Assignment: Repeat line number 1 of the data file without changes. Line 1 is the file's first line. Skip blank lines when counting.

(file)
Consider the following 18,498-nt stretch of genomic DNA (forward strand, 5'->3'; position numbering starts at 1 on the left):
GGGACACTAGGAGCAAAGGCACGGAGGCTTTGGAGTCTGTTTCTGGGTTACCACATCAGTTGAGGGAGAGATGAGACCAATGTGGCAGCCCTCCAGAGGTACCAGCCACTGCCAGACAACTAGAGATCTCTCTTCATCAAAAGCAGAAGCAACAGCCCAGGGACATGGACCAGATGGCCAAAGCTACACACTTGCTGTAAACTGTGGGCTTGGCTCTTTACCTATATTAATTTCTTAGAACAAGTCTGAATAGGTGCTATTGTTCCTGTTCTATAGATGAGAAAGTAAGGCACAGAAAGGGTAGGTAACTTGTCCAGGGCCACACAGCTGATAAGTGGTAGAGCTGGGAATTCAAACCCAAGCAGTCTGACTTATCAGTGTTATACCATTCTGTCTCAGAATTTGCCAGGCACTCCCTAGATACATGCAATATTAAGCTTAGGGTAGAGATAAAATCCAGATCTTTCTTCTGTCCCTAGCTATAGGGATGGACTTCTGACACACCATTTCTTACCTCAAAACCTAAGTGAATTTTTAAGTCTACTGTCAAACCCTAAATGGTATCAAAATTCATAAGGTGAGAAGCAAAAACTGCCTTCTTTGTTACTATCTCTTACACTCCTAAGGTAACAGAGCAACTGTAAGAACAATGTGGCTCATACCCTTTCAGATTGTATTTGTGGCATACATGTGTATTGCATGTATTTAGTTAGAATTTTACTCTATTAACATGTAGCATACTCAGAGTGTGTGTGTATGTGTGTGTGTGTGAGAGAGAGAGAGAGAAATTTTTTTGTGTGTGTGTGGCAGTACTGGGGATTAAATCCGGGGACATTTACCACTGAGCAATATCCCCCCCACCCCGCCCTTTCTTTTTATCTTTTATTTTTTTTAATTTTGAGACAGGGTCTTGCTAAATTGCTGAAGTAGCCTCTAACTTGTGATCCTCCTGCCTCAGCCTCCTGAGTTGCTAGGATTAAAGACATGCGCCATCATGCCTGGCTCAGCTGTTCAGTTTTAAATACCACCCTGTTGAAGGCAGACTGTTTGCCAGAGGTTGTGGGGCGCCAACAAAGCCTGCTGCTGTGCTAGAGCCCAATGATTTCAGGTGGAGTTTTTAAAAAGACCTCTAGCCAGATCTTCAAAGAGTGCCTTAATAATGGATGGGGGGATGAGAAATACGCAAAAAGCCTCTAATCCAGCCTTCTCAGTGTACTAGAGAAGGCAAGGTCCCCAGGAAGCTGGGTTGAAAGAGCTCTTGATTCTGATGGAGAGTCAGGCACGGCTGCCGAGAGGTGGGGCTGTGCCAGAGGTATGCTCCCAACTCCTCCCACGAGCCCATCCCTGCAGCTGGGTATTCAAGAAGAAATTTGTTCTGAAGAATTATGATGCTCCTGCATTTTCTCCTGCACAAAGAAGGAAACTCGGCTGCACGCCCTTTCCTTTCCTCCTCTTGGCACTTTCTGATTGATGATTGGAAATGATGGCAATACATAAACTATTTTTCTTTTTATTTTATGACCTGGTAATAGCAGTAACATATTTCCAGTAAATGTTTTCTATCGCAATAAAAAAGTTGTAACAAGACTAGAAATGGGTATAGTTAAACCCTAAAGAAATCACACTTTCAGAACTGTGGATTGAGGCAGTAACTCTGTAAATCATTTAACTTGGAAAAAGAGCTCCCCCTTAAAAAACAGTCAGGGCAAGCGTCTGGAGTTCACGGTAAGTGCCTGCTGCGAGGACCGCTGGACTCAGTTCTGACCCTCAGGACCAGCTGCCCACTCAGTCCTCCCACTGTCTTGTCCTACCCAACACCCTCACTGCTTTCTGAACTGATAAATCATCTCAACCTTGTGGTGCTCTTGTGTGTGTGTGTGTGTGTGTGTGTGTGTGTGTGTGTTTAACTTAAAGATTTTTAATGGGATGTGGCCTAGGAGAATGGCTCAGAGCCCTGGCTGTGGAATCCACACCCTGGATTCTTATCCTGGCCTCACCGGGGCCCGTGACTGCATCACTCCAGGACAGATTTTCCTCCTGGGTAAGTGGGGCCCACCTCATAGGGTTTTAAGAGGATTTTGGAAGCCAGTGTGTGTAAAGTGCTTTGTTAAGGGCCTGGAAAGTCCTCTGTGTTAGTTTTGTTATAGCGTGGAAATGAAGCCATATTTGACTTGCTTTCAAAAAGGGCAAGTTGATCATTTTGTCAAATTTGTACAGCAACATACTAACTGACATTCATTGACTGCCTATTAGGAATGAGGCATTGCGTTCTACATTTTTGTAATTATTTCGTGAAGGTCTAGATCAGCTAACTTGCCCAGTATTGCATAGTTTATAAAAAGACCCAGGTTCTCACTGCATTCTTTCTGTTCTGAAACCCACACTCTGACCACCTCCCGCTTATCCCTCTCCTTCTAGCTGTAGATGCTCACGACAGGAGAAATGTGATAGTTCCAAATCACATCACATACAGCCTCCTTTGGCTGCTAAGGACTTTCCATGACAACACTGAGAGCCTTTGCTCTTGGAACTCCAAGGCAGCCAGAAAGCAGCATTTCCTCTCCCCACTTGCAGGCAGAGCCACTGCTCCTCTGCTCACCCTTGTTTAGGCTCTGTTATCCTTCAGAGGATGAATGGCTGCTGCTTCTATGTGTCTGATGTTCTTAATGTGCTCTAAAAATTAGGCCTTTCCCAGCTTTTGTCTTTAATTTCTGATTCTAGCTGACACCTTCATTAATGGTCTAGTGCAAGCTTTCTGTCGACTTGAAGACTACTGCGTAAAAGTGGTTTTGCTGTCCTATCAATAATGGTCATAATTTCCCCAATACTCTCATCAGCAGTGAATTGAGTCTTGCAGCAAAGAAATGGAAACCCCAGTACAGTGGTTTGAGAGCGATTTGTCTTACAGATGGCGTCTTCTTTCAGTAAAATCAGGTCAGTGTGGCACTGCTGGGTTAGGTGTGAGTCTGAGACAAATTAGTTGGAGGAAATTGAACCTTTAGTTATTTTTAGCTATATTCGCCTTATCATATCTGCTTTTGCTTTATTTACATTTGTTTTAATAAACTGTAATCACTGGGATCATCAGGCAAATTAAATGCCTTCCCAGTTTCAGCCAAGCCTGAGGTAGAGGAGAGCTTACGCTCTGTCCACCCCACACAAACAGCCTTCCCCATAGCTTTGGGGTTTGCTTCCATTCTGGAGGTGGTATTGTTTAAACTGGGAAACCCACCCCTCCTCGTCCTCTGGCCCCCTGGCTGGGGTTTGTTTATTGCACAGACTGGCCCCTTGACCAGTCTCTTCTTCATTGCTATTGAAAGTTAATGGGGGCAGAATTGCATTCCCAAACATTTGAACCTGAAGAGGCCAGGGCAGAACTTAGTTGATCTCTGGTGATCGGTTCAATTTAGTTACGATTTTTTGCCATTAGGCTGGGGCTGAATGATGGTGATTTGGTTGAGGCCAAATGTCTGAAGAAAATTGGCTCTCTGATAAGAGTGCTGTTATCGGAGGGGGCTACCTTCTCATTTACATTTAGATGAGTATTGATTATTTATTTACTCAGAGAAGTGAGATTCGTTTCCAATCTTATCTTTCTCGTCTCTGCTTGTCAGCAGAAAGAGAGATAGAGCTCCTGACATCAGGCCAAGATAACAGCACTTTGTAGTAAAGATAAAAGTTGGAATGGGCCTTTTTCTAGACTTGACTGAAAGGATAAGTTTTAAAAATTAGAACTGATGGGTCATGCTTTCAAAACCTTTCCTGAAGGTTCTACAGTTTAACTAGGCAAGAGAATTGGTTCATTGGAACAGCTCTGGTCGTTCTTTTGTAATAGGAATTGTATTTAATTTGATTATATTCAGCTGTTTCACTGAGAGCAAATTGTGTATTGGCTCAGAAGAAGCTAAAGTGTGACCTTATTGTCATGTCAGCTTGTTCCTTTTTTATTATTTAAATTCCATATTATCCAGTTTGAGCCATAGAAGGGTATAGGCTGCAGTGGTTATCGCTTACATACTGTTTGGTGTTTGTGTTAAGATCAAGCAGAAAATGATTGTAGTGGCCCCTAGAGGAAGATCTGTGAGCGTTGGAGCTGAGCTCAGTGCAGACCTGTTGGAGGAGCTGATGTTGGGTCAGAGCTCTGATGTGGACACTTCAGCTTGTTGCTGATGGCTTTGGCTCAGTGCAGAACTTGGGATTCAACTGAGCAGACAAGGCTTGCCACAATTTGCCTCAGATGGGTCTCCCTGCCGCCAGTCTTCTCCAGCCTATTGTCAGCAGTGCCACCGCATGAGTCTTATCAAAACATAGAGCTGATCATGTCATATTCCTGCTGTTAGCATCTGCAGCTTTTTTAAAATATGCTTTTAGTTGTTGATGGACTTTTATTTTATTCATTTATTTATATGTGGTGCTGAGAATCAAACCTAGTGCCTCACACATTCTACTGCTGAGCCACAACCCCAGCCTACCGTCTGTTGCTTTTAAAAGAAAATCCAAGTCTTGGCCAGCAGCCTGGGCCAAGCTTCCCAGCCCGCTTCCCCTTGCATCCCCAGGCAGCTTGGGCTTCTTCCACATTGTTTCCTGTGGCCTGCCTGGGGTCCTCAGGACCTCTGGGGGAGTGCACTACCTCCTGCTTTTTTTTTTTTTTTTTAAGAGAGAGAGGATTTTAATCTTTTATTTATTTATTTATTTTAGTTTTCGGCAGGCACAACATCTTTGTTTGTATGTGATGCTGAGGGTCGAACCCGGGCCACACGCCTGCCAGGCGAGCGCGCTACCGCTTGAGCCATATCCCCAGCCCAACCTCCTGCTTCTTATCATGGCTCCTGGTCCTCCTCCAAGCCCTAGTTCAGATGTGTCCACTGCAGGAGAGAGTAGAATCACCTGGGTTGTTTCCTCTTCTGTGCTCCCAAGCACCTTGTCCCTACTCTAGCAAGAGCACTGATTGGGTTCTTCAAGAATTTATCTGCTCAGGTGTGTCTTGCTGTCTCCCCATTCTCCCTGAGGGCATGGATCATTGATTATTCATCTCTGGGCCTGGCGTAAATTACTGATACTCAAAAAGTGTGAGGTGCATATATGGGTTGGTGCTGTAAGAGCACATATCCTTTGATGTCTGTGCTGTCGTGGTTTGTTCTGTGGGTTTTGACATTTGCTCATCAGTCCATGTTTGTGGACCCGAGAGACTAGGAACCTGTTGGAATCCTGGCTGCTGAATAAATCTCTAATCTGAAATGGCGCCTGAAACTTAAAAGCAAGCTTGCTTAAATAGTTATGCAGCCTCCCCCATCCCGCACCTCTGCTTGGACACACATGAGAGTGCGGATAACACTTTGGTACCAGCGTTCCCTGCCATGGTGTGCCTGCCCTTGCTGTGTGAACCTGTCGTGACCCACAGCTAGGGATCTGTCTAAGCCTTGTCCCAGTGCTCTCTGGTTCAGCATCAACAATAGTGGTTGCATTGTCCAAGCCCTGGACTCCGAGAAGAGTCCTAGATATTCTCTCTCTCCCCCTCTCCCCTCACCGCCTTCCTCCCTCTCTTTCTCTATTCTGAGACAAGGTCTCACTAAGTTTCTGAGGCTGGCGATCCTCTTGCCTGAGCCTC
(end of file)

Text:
Consider the following 18,498-nt stretch of genomic DNA (forward strand, 5'->3'; position numbering starts at 1 on the left):